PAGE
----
Not disagreeing, but it usually means there's more where that came from somewhere upstream.... You'll want to figure the full extent of any blockage as you figure remediation.

The comment to go FWC is the Holy Grail of A4 cooling. Any cooling saga (pilgrimage, Batan death march, epic, 'journey', etc....) should end with FWC. A 46 year old engine deserves no less.
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  #9   IP: 172.56.41.225
Old 02-27-2015, 08:47 PM
calebsurfs calebsurfs is offline
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Thank you for all the replies. One thing I should mention is that the pump is off the engine and I'll need to get a new gasket for the impeller cover before I put it on again- the gasket was in rough shape and there was probably a bad seal.
There's plenty of water coming in through the raw water intake. I ran the hose water very lightly, so not a lot came out when I ran the engine with that, but there is approximately 0 coming out with raw water.
A few months ago i resealed the muffler inlet, and now there is a lot more water than there used to be in there. So I'll try to check for clogs there.
I disconnected the hose from the thermostat to the manifold and blew canned air each way. Lots of air to where the water pump connects and less through the manifold.
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Old 02-27-2015, 09:42 PM
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Al Schober Al Schober is offline
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Keep in mind that the water pumps DO wear out. Impellers are a regular maintenance item, seals when the pump needs it, and occasionally a new shaft. But even with these repair parts, the bronze housing wears out and the pump is junk, just with a few new parts.
When I went to FW cooling, my old pump didn't do the job. Leaking a little sea water into the bilge is no biggie. Leaking coolant was a big problem (like losing blood) and I ended up with a new Moyer ball bearing pump.
In a pinch, I've used a piece of paper bag as a gasket. Smear a little blue silicone on the housing, slap the paper on and punch holes for the screws with a pencil, then a bit more blue silicone and slap on the cover & snug it down. Cut off the paper hanging out and don't worry about the paper inside - the impeller will make it go away. Buy me a beer and I'll tell you the story of the gaskets and the Fiat transmission...
Hard to blow through the manifold? Pull off the elbows and see what you see. Clogged outlet elbows are common. Another clog that I've experienced is at the thermostat - clogged with flakes of rust from the block. An additional area of known clogging is at the top of the block where the water flows into the head - correction of that requires removing the head, a hammer and a small screwdriver.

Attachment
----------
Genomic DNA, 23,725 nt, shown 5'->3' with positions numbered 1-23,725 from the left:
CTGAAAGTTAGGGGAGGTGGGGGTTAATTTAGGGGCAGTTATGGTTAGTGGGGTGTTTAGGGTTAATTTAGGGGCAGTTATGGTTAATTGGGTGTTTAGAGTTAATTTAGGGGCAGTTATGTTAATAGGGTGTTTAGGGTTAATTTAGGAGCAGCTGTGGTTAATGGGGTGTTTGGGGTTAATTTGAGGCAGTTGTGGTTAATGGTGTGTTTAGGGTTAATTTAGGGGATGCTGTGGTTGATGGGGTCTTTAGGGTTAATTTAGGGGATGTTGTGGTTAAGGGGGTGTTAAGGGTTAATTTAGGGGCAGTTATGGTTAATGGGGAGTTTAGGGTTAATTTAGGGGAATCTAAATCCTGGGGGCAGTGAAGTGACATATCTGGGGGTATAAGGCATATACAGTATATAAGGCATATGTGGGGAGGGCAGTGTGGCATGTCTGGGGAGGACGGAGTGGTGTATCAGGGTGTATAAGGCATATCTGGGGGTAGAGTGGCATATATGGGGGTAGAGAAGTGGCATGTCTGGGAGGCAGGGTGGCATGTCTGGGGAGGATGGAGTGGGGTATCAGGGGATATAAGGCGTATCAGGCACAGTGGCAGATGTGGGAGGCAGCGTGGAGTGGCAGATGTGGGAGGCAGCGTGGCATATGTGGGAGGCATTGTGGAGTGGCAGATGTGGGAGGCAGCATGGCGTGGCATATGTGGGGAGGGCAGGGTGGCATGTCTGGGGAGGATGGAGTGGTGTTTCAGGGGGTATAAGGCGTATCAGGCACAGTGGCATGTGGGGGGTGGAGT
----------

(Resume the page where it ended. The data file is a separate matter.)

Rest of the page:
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  #11   IP: 68.111.11.84
Old 02-28-2015, 12:25 AM
JOHN COOKSON JOHN COOKSON is offline
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Quote:
Originally Posted by hanleyclifford View Post
I would begin at the manifold water exit. Take the hose and fitting off. This point is the most common clog culprit.
I agree. Since this is a true unknown let's start by finding out if the engine's cooling system has a problem or if the problem is after the engine. As noted the manifold water exit is a common point for a clog, especially if there is a 90 degree fitting. After mine plugged up the second time I put a straight barb in it's place. No more plugging up.

TRUE GRIT

Last edited by JOHN COOKSON; 02-28-2015 at 12:38 AM.
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  #12   IP: 172.56.30.122
Old 03-06-2015, 07:57 PM
calebsurfs calebsurfs is offline
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Water flowing! But new problem

I'm happy to report that water is practically gushing from the exhaust outlet. It turns out the manifold was clogged and all it took was a few jabs with a screwdriver in the water outlet to clear the blockage. I also blew through the manifold with a shop vac and had plenty of flow.
After putting everything back together I ran the engine for 10-15 minutes. I had some water leaking out the cover of the water pump but it was working well. Now the problem is that the coolant water never got over 80 degrees (ocean is 60+ here in San Diego right now). So it looks like I've got to fix the thermostat, any suggestions for a quick fix? I'm happy with how the first repair turned out, the only expense was the beer I drank after fixing it.
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Old 03-06-2015, 08:52 PM
hanleyclifford hanleyclifford is offline
 
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Quote:
Originally Posted by calebsurfs View Post
I'm happy to report that water is practically gushing from the exhaust outlet. It turns out the manifold was clogged and all it took was a few jabs with a screwdriver in the water outlet to clear the blockage. I also blew through the manifold with a shop vac and had plenty of flow.
After putting everything back together I ran the engine for 10-15 minutes. I had some water leaking out the cover of the water pump but it was working well. Now the problem is that the coolant water never got over 80 degrees (ocean is 60+ here in San Diego right now). So it looks like I've got to fix the thermostat, any suggestions for a quick fix? I'm happy with how the first repair turned out, the only expense was the beer I drank after fixing it.
The thermostat is probably the source of your problem. Best play is to lose it and install a manual bypass; this is especially important for RWC engines.
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Old 03-06-2015, 11:02 PM
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All of the above is good info, and I like Al's improvised gasket for the impeller plate..

Someone once said to me..."the best waterproof paper I know of is a dollar bill"..I don't condone ruining US currency, but in a pinch, it might be cheaper than a $3 gasket for the impeller plate.

Oh, and welcome! You people in San Diego enjoy year round boating (and obviously surfing!), while my cockpit is full of snow to the winches.
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Old 03-07-2015, 12:21 AM
JOHN COOKSON JOHN COOKSON is offline
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Corroded end terminals or resistance in the wiring sending unit ->gauge will cause the gauge to read abnormally low. If you need directions how to test put up a post or send me a PM.
Another possibility is KRAP around the sending unit in the port that it sits in which acts as an insulator. It happened to me on my A4.

TRUE GRIT

You really have a gauge that reads as low as 80*?
If so it makes me suspicious that the gauge and sending unit are mismatched.